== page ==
We all have the right to not just a job, but a good job that allows us to afford housing, have good healthcare, and raise our families with dignity. The Bay Area economy is booming, yet low wages, precarious scheduling and work conditions, and barriers to good jobs mean many people still live in poverty. More and more companies cheat their way out of labor protections by hiring workers on a temporary, contingent basis, or as “subcontractors.” CEOs’ decisions, by prioritizing profit over people, often lock people of color out of stable employment — especially Black folks affected by mass incarceration and immigrants living in fear of deportation. Bay Rising stands for work with dignity, including good wages, health benefits, and safety and respect on the job. These objectives also require a serious, substantial, and vigilant commitment of local and state government to catch and address labor violations, and more resources to enforce the institutional labor protections that generations of organizers and activists have fought for and won.
Orange denotes Bay Rising member organizations. Green denotes partner organizations. Click on the circles to visit each organization’s website.
Forge Partnerships Between Labor Standards Enforcement Agencies and Community Groups
The San Francisco Office of Labor Standards Enforcement (OLSE) was established in 2000-2001 as the first municipal labor standards enforcement agency in the country, as a result of decades of struggle by organized labor. Initially responsible for prevailing wage enforcement, OLSE has since expanded to include enforcement authority for over 25 laws. The OLSE proposes regulations, sends out notifications to employers about changes in the laws, investigates worker complaints, and conducts audits of city contractors. The city also contracts with a group of local community-based organizations to educate workers about their rights under the laws. This includes Bay Rising member organizations working in the Chinese and Latino communities, where language can be a barrier to enforcement. San Francisco has been at the forefront of passing innovative legislation to better protect workers, including four ordinances that were a first for any American municipality: the minimum wage, paid sick leave, formula retail, and paid parental leave ordinances. Other cities look to San Francisco as a model for labor standards enforcement. Unfortunately, local enforcement and implementation of labor standards isn’t always consistent everywhere, and so continued pressure and resources are critical to ensure that vulnerable worker populations including immigrants, women, trans and queer people, and people of color get the protection that they deserve and are legally entitled to.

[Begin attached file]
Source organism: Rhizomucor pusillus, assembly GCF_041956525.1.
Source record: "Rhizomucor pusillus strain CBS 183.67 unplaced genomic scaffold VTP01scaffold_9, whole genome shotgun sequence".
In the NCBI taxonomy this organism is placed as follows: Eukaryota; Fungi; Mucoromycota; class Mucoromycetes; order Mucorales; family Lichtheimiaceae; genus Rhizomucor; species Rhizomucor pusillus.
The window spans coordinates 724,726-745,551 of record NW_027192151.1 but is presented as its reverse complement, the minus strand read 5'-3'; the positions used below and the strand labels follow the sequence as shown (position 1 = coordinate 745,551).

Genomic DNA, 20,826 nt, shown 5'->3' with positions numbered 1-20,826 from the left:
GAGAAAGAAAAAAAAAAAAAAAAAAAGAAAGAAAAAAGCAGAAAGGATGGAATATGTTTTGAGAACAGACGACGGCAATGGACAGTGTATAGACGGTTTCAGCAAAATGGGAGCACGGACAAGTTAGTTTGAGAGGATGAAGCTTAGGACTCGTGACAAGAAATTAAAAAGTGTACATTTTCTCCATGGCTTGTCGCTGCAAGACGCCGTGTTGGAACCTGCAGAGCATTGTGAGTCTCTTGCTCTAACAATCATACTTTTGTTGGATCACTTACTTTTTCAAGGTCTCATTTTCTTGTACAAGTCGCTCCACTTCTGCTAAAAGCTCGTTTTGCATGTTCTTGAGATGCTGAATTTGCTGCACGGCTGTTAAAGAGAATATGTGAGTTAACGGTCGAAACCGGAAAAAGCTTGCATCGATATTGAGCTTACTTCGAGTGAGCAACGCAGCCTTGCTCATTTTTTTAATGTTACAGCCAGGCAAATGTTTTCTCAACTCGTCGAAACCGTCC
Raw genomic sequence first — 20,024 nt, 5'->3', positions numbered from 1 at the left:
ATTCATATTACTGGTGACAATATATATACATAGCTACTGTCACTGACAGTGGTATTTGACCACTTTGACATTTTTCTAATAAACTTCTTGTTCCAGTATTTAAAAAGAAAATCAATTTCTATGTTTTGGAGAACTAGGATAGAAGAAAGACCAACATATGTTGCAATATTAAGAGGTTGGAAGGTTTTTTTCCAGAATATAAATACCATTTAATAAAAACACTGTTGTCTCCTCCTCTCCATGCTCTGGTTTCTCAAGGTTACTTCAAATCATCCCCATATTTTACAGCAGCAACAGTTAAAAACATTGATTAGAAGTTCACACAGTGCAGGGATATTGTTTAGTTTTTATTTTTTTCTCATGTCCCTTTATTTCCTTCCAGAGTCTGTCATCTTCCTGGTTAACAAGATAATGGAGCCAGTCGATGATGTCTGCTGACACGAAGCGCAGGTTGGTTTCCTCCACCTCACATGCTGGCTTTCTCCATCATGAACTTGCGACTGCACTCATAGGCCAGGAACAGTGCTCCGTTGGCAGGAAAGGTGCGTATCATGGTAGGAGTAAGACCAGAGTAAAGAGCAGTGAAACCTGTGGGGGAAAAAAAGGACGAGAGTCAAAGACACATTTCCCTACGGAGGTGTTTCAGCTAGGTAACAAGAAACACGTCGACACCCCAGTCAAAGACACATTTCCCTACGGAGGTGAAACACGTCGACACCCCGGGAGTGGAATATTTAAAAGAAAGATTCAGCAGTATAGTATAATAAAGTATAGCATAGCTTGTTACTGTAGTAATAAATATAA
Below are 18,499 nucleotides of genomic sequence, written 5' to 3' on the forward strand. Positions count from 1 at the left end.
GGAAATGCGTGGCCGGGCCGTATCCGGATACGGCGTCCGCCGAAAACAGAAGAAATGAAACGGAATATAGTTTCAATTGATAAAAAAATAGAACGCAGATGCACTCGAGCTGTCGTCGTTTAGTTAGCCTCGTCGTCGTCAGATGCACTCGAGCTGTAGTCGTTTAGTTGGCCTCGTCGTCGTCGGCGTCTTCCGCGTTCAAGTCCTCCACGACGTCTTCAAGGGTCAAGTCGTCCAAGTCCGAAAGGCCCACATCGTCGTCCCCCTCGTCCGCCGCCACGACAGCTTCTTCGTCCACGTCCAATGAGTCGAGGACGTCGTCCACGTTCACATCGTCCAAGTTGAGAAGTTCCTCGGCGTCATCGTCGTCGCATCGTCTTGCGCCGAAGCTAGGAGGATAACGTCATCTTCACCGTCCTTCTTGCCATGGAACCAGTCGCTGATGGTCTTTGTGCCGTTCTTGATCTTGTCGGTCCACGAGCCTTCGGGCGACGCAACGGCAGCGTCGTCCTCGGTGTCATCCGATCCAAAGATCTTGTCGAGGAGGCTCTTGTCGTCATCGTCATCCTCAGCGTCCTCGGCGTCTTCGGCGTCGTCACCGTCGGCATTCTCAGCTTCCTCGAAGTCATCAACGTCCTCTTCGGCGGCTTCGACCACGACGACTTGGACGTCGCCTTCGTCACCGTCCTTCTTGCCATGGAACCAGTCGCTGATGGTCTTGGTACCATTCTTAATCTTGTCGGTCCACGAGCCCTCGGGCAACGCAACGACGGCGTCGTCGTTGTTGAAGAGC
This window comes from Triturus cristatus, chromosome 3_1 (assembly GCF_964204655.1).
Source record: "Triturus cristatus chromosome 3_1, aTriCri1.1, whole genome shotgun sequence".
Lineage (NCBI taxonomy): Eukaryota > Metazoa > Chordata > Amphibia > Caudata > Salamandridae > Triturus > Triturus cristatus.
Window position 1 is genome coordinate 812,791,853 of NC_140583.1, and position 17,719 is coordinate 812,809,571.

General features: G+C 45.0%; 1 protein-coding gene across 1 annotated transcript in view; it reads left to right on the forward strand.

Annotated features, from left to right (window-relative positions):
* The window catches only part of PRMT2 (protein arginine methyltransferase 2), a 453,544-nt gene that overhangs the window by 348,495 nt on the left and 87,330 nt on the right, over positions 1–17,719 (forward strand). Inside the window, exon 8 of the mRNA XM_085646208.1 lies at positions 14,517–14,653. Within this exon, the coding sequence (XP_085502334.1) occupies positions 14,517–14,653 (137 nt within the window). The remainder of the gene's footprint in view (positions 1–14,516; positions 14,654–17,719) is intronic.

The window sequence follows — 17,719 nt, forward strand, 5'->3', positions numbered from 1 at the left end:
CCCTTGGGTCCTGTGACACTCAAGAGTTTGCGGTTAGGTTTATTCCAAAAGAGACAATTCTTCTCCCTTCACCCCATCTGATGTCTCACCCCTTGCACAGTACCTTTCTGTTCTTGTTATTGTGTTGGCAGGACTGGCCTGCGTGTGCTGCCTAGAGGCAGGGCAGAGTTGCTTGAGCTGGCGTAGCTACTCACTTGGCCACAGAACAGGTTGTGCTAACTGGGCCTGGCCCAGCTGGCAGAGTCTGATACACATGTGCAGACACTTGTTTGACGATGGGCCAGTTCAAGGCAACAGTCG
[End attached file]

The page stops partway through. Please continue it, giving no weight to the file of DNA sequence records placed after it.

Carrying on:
COVID laid bare the ravages of capitalism, showing the public that the ones who keep our society moving are low-wage working people. Working people identified as “essential” during COVID, however, did not necessarily receive the support they needed in terms of pay, health services, and protection, and as a result have faced additional burdens during the pandemic. Movement organizers mobilized to ensure that workers who have always labored to keep our world afloat received compensation and protection – an effort which will continue beyond the pandemic era.
The minimum wage was established to support a baseline expectation – that any working person should be able to afford a decent life. As inequality has accelerated, and living conditions have deteriorated for many, we now pursue a higher standard. However, political changes of the past five decades including the evisceration of organized labor and the right to unionize have led to wage increases that are sparse and geographically narrow. People deserve a living wage, a thriving wage, and institutional mechanisms which prevent wage stagnation during extended periods of economic growth. Fighting for a minimum wage increase is about securing a tangible local victory in the short term that pressures higher levels of government to do better by the broad swaths of working people nationwide who work hard and hardly get a fair return on their work.
Many people working for lower wages and part-time are vulnerable to the whims of their bosses and poor working conditions. For example, people working in hotels are at higher risk of sexual assault when cleaning rooms on their own – so Oakland community organizations and unions rallied to get emergency alert buttons and more protections in every room. Part-time workers are also at the mercy of their bosses when it comes to inconsistent schedules that make planning childcare or a second job impossible. Bosses also tend towards hiring more and more part-time workers in order to avoid paying for their healthcare and other benefits – so people organized against these practices and won. Lastly, gig workers – who represent an increasingly large sector of the workforce as companies like Uber and Lyft have taken off – deserve more rights and benefits, so organizers in San José put together the Gig Workers Rising campaign to support their fight.
Several Bay Rising member organizations joined together to create the Bay Area Essential Workers Agenda, a coalition of seven worker centers representing immigrant working people and working people of color in the Bay Area. They surveyed over 1400 people working to make ends meet – earning less than $25 per hour – to find out how they have been impacted by the pandemic, and what they want in a good job. Survey respondents worked in restaurants, in-home patient care, house cleaning, janitorial work, construction, retail and more. Three-quarters of those surveyed lost work, two-thirds could not access Unemployment Insurance, more than half could not access Paid Sick Leave, and more than a quarter said they would not report a violation by their employer. These results define the Bay Area Essential Workers Agenda’s four-point platform for a true economic recovery.